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CIAO Focus, February 2013: The Coup d'Etat in Mali

Prior to last March, Mali was deemed to be by most Western countries as one of the most democratic, stable and peaceful nations in Western Africa. The Malian President Amadou Toumani Toure had only another month of office before he stepped down and elections were to be held throughout the country.

In March 2012, disgruntled soldiers on several military bases had a coup, led by Captain Amadou Sanogo, who was a little known officer and instructor at a military college in Bamako.

Sanogo stated to the media the reason for the anger amongst the soldiers was the widespread perception of corruption and looting of government funds by senior military personnel and government officials.  He also cited “a lack of training and equipment” provided to the troops in an attempt to thwart Tuareg rebels in the Northeast of Mali, many who fought as mercenaries for Gaddafi during the Libyan conflict. With sophisticated weapons, the Tuareg in January drove many of the Malian army units from several key towns in the region, such as Kidal, Gao and Timbuktu.

The heavily armed Tuareg force, the National Movement for the Liberation of Azawad is known by its French acronym, MVLA.  The Tuaregs, being primarily nomads, have never accepted a central government in Bamako and fought with the Malian Army in a revolt in the 1990s.

The coup by the Malian Army now allowed the Tuareg to expand their power and control in the remote north-east of the country, as army units abandoned towns and villages in an area covering more than 776,000 square kilometers. This is a territory three times the size of Britain complete with airports, arms dumps and training camps.3 The MNLA in April proclaimed the three regions as an independent state called Azawad.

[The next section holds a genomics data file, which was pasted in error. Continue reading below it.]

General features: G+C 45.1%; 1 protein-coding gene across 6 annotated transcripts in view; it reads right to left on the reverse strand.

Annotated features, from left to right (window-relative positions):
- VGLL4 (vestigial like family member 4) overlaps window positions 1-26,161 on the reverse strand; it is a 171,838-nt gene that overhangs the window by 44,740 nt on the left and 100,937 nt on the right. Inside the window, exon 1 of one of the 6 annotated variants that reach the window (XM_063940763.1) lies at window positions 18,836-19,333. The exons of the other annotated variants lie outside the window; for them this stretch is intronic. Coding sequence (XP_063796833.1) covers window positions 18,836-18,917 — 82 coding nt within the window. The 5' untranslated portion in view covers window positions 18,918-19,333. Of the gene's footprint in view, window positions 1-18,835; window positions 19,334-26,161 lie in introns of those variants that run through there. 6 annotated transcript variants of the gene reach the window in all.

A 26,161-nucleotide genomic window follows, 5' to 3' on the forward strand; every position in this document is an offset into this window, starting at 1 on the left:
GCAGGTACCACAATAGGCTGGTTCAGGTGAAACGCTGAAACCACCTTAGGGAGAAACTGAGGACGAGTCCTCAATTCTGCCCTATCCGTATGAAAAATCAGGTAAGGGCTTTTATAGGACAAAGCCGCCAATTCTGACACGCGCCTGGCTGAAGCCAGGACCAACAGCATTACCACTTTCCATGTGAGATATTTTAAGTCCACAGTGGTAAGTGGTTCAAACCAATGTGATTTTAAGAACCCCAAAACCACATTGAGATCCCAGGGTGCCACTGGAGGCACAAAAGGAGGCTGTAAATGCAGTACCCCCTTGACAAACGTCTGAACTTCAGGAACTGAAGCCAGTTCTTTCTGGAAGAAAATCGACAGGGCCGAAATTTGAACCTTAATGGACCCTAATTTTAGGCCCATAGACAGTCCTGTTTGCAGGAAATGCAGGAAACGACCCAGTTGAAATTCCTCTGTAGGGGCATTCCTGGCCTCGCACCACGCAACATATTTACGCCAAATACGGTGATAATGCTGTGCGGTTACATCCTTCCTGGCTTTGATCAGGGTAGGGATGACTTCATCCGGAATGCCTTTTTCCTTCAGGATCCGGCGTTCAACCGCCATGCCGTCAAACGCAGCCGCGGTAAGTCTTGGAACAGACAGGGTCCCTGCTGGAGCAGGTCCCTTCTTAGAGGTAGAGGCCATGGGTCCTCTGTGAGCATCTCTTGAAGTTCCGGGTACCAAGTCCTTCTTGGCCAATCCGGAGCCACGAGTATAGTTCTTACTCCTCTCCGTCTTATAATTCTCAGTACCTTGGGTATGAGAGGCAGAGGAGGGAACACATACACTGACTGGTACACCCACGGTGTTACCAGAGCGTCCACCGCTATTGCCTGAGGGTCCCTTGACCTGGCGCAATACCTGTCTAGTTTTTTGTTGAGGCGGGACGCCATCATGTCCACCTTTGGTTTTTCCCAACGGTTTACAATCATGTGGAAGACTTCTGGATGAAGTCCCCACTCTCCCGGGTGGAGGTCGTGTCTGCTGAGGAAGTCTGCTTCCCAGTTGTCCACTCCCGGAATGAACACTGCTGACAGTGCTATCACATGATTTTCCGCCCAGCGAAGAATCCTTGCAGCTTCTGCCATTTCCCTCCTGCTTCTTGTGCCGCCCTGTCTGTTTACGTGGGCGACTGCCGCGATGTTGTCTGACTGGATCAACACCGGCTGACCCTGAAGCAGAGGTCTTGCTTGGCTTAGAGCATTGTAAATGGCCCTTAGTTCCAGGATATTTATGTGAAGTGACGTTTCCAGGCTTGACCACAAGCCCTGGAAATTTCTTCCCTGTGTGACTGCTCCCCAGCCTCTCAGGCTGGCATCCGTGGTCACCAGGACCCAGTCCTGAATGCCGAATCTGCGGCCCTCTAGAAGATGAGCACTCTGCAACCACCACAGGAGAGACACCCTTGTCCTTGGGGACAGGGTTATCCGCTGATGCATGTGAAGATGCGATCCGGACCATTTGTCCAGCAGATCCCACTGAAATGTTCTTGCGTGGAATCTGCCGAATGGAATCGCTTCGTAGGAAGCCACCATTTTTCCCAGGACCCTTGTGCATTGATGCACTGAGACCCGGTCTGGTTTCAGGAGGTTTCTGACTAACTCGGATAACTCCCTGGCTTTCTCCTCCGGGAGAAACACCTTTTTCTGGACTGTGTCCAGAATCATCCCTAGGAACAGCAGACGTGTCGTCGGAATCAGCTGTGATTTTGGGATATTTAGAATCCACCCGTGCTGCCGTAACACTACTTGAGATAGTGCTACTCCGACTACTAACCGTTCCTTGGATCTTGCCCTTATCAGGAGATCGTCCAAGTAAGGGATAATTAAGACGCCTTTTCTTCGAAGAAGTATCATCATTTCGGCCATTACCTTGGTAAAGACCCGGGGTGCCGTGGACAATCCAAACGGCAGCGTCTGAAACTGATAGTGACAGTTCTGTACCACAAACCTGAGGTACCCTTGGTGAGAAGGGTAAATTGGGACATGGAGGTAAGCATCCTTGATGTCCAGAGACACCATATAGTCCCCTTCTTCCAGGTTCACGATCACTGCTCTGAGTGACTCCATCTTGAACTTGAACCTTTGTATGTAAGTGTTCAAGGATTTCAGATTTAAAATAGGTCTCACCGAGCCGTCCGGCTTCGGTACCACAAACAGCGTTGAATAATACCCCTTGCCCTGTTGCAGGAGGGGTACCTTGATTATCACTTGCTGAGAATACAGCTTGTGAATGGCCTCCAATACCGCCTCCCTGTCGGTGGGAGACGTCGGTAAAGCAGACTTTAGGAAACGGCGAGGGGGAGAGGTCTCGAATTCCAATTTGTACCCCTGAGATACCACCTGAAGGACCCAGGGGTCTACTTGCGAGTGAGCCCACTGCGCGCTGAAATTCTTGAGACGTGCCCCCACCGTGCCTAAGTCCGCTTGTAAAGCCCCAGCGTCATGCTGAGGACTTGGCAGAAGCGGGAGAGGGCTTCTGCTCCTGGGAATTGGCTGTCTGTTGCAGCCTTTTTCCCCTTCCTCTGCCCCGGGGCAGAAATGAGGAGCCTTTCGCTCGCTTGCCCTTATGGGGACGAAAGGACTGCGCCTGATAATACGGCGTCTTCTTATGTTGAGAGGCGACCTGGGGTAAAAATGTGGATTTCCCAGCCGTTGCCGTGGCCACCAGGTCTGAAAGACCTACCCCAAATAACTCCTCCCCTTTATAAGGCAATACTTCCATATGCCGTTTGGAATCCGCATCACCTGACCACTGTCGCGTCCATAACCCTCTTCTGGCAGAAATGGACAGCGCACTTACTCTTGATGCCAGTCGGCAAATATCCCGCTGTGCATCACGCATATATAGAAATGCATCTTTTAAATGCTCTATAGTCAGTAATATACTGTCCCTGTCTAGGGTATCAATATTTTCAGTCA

--J.G. Gilmour, Journal of Military and Strategic Studies


 From the CIAO Database:

Mali's Conflict Refugees: Responding to a growing crisis

Threats to Peace and Security in the Sahel: Responding to the Crisis in Mali

The Terrorist Threat in North-West Africa: Part One

The Security Dilemma in Northeast Mali: Part Two

The Challenges of Retaking Northern Mali


Outside Sources: *

Mali Profile (BBC News)

Permanent Mission of the Republic of Mali to the United Nations

The Lesson from Mali: Do No Harm (Foreign Policy)

French Intervention in Mali Violates UN Resolution; Root of Crisis Marginalization of the North (The Real News Network, YouTube video)

UN Approves Intervention in Mali (The Real News Network, YouTube video)

* Outside links are not maintained. For broken outside links, CIAO recommends the Way Back Machine.